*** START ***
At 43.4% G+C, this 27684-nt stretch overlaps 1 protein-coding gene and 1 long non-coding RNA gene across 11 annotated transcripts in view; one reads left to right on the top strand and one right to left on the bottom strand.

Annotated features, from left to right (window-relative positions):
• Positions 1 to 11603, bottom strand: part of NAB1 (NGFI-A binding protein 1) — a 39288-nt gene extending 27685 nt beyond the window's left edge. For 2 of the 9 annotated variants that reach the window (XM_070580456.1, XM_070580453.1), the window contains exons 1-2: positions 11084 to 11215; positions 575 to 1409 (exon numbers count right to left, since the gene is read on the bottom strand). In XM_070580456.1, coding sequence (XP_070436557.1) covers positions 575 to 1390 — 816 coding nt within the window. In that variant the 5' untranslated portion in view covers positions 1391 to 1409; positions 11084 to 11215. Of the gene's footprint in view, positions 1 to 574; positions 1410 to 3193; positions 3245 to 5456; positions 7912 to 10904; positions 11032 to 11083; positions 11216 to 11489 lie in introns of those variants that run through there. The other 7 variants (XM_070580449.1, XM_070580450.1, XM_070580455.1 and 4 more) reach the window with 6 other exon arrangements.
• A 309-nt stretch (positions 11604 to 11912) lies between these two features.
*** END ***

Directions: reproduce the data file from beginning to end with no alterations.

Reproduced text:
At 43.4% G+C, this 27684-nt stretch overlaps 1 protein-coding gene and 1 long non-coding RNA gene across 11 annotated transcripts in view; one reads left to right on the top strand and one right to left on the bottom strand.

Annotated features, from left to right (window-relative positions):
• Positions 1 to 11603, bottom strand: part of NAB1 (NGFI-A binding protein 1) — a 39288-nt gene extending 27685 nt beyond the window's left edge. For 2 of the 9 annotated variants that reach the window (XM_070580456.1, XM_070580453.1), the window contains exons 1-2: positions 11084 to 11215; positions 575 to 1409 (exon numbers count right to left, since the gene is read on the bottom strand). In XM_070580456.1, coding sequence (XP_070436557.1) covers positions 575 to 1390 — 816 coding nt within the window. In that variant the 5' untranslated portion in view covers positions 1391 to 1409; positions 11084 to 11215. Of the gene's footprint in view, positions 1 to 574; positions 1410 to 3193; positions 3245 to 5456; positions 7912 to 10904; positions 11032 to 11083; positions 11216 to 11489 lie in introns of those variants that run through there. The other 7 variants (XM_070580449.1, XM_070580450.1, XM_070580455.1 and 4 more) reach the window with 6 other exon arrangements.
• A 309-nt stretch (positions 11604 to 11912) lies between these two features.